On September 30, the Canadian Institute for Advanced Research (CIFAR), in conjunction with U of T’s Massey College, hosted an inaugural talk on science and society. Entitled Doubt Everything: How science is transforming the way we think and the world we live in, the talk featured a presentation by CIFAR President & CEO Alan Bernstein, followed by a panel discussion led by Junior Fellows Maripier Isabelle and Trevor Plint of Massey College.
Opening remarks by the Honourable Elizabeth Dowdeswell, Lieutenant Governor of Ontario, captured the collaborative and innovative focus of the event. After acknowledging the complexity of science-policy interface, Dowdeswell quoted Harvard’s E.O. Wilson: “the ability to identify where different domains cross paths and to blaze new trails from their dimly lit intersections, is increasingly the enterprise of the intellectual vanguard.” Dowdeswell also pointed out, “we need to understand how science is done and what contribution that it can make so that we can begin to address the really formidable government, institutional, and behavioural challenges that limit the realization of the full potential of science.”
In his presentation, Bernstein elaborated on the recognition and exploration of dimly lit intersections. He pointed to the inter-disciplinary migration of a group of physicists in the mid-20th century that incited the revolution of molecular biology, and created an entry point for discussion of scientific processes and progress.
Exploration of the structure of DNA by Watson, Crick, and Franklin was preceded by the migration of these physicists, who flouted convention in reframing the question of biological inheritance, Bernstein reminds us. With reference to the countercultural thinking of those physicists, and what biologist Lewis Wolpert has argued to be the frequently counterintuitive nature of scientific findings, Bernstein explained his adoption of The Inquisitor’s rebuke from Bertolt Brecht’s Life of Galileo, “These men doubt everything.” Bernstein adopted this line as an endorsement of doubt, and highlighted comfort with doubt as a point of distinction between scientific methodology and science as it is broadly conceived and utilized outside of the scientific community. During his talk he said, “perhaps the most difficult lesson for non-scientists to understand is this — on the one hand, science, and the knowledge that comes from science, can be both definitive and call for policy change, while at the same time [it] is subject to continual revision and modification.”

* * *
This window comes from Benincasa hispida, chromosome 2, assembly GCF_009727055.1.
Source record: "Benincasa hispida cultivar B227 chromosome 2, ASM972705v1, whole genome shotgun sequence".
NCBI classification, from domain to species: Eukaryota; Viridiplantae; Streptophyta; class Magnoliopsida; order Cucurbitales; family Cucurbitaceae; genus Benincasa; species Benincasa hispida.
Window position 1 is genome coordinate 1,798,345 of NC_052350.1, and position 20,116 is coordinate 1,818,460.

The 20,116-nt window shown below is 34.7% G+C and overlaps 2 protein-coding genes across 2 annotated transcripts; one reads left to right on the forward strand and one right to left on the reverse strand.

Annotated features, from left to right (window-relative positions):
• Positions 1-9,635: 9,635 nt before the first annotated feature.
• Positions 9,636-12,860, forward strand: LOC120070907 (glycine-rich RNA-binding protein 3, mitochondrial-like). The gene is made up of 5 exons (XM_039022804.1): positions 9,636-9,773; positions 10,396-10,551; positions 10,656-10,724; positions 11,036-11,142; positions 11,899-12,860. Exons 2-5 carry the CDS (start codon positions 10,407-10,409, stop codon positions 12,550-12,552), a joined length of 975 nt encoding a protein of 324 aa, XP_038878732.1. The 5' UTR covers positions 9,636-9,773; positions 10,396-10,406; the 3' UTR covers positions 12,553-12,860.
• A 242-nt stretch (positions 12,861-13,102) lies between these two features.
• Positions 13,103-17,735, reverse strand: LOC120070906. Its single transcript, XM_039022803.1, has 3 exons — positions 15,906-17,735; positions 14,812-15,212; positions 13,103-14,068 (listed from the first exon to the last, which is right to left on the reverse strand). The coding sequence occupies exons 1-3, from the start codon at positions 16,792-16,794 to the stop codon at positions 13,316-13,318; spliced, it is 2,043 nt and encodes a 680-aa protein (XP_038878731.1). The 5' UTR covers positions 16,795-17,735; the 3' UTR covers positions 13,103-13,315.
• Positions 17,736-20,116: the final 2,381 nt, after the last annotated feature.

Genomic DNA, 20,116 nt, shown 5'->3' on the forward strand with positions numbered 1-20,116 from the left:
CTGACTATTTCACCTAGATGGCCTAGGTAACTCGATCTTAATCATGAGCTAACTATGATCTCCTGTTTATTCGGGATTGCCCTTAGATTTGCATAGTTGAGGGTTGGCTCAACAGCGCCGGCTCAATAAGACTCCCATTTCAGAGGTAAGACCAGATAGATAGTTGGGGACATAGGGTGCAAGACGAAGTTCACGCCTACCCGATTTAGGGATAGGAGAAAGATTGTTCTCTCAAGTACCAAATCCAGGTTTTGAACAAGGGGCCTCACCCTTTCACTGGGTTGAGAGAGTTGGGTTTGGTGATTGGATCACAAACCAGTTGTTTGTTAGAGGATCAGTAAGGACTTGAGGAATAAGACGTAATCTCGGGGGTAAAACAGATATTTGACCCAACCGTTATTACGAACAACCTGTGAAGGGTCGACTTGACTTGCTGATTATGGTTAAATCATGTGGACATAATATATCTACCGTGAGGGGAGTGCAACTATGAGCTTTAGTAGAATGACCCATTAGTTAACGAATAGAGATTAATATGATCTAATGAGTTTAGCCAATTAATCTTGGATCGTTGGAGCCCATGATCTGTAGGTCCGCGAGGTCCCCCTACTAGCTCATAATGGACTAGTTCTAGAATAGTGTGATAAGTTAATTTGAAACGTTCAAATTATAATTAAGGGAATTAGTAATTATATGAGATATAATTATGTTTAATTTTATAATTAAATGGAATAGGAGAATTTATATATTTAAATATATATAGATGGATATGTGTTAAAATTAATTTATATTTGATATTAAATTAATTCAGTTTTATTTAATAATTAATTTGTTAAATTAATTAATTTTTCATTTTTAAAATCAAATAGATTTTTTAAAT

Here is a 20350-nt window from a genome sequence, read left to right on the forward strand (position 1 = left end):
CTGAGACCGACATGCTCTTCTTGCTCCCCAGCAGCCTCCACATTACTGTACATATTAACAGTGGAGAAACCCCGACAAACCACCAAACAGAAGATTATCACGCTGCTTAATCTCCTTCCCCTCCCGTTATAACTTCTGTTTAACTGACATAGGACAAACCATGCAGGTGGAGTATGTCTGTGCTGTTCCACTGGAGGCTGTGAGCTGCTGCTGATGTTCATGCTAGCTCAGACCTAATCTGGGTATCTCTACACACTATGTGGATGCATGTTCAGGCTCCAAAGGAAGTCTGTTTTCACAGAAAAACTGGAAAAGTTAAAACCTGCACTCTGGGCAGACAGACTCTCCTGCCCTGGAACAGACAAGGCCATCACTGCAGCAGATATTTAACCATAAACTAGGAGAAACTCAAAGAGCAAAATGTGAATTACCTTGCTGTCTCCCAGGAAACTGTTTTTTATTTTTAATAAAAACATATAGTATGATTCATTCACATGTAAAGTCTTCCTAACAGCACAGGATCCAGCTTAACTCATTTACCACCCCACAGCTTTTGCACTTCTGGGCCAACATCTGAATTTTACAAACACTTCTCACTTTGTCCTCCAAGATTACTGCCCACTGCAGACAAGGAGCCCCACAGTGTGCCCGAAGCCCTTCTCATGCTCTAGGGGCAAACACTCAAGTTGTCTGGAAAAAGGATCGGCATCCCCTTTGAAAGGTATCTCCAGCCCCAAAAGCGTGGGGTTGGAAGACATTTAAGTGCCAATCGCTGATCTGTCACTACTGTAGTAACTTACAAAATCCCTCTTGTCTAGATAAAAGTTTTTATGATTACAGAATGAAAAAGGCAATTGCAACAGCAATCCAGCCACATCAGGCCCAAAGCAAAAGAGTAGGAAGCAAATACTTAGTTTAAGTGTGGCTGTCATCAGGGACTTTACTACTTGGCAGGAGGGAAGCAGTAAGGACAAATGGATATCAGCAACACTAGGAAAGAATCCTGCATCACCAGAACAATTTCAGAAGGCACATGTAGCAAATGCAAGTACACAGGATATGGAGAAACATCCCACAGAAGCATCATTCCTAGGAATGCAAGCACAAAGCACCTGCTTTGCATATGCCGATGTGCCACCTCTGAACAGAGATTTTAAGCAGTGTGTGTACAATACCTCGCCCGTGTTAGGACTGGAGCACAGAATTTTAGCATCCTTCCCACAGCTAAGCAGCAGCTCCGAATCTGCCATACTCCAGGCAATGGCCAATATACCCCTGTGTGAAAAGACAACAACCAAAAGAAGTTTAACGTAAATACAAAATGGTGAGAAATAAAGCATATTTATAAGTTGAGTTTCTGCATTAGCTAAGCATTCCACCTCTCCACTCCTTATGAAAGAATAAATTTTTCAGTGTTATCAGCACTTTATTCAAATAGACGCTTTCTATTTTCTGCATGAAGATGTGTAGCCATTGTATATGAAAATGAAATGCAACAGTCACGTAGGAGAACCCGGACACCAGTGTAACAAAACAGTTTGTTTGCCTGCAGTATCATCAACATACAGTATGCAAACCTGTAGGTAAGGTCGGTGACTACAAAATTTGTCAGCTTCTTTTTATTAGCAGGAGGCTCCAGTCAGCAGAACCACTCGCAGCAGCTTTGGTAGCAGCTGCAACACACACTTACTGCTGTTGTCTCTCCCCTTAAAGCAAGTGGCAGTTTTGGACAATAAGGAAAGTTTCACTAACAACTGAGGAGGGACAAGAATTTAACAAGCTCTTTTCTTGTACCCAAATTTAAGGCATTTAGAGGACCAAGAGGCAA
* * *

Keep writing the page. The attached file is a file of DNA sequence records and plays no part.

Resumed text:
Bernstein expressed concern that, “because most non-scientists view science as a static collection of facts, this constant and dynamic reshaping of ideas is, at best, disconcerting and, at its worst, an excuse for inaction.” However, he maintained that this capacity for change in understanding is what underlies the transformative power of science in society, and credited writer and cultural anthropologist Mary Bateson in saying, “the possibility of correction, of constant reshaping, is one of science’s greatest strengths.”
Through examples, Bernstein illustrated that the role of science in society is not limited to material discovery and technological innovation, but includes the work of social scientists who, for example, “asked whether execution was an effective deterrent [to crimes such as petty theft], or whether the elimination of extreme poverty and building inclusive societies was a more effective, as well as more humane way, to deal with crime.” Bernstein argued that as much as doubt has the power to transform our understanding of the world, science could serve to inform the management thereof — both in facilitating change, and adapting to it.
Accordingly, Bernstein concluded by calling the scientific community to continued action in society: “And so it follows that the scientific community has two overarching responsibilities to society: first, to create knowledge that furthers our understanding of our world and the cosmos in which we live. And second, it is to ensure that the values that come from doubt, the challenging of authority and the questioning of accepted wisdom – is enshrined for future generations.”
Master of Massey College Hugh Segal moderated the conference.